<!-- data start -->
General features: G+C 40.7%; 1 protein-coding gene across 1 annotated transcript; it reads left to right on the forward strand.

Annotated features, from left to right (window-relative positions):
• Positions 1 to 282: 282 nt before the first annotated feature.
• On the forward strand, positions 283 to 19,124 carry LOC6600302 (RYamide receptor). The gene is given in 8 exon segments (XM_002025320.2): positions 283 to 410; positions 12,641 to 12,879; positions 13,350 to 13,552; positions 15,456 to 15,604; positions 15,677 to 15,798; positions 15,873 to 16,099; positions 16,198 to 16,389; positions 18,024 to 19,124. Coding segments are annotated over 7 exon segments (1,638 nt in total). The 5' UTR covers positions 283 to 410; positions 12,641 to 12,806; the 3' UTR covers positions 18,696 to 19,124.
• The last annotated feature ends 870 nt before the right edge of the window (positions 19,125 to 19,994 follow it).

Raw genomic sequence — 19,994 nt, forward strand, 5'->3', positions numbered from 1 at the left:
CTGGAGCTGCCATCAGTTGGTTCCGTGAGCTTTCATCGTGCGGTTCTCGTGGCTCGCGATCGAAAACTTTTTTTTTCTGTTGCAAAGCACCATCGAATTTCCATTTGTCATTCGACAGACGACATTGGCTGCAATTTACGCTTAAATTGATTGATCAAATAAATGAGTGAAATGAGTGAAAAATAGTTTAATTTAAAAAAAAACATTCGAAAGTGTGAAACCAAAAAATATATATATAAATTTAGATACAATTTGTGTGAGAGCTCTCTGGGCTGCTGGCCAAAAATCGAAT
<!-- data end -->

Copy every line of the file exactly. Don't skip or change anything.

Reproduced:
General features: G+C 40.7%; 1 protein-coding gene across 1 annotated transcript; it reads left to right on the forward strand.

Annotated features, from left to right (window-relative positions):
• Positions 1 to 282: 282 nt before the first annotated feature.
• On the forward strand, positions 283 to 19,124 carry LOC6600302 (RYamide receptor). The gene is given in 8 exon segments (XM_002025320.2): positions 283 to 410; positions 12,641 to 12,879; positions 13,350 to 13,552; positions 15,456 to 15,604; positions 15,677 to 15,798; positions 15,873 to 16,099; positions 16,198 to 16,389; positions 18,024 to 19,124. Coding segments are annotated over 7 exon segments (1,638 nt in total). The 5' UTR covers positions 283 to 410; positions 12,641 to 12,806; the 3' UTR covers positions 18,696 to 19,124.
• The last annotated feature ends 870 nt before the right edge of the window (positions 19,125 to 19,994 follow it).

Raw genomic sequence — 19,994 nt, forward strand, 5'->3', positions numbered from 1 at the left:
CTGGAGCTGCCATCAGTTGGTTCCGTGAGCTTTCATCGTGCGGTTCTCGTGGCTCGCGATCGAAAACTTTTTTTTTCTGTTGCAAAGCACCATCGAATTTCCATTTGTCATTCGACAGACGACATTGGCTGCAATTTACGCTTAAATTGATTGATCAAATAAATGAGTGAAATGAGTGAAAAATAGTTTAATTTAAAAAAAAACATTCGAAAGTGTGAAACCAAAAAATATATATATAAATTTAGATACAATTTGTGTGAGAGCTCTCTGGGCTGCTGGCCAAAAATCGAAT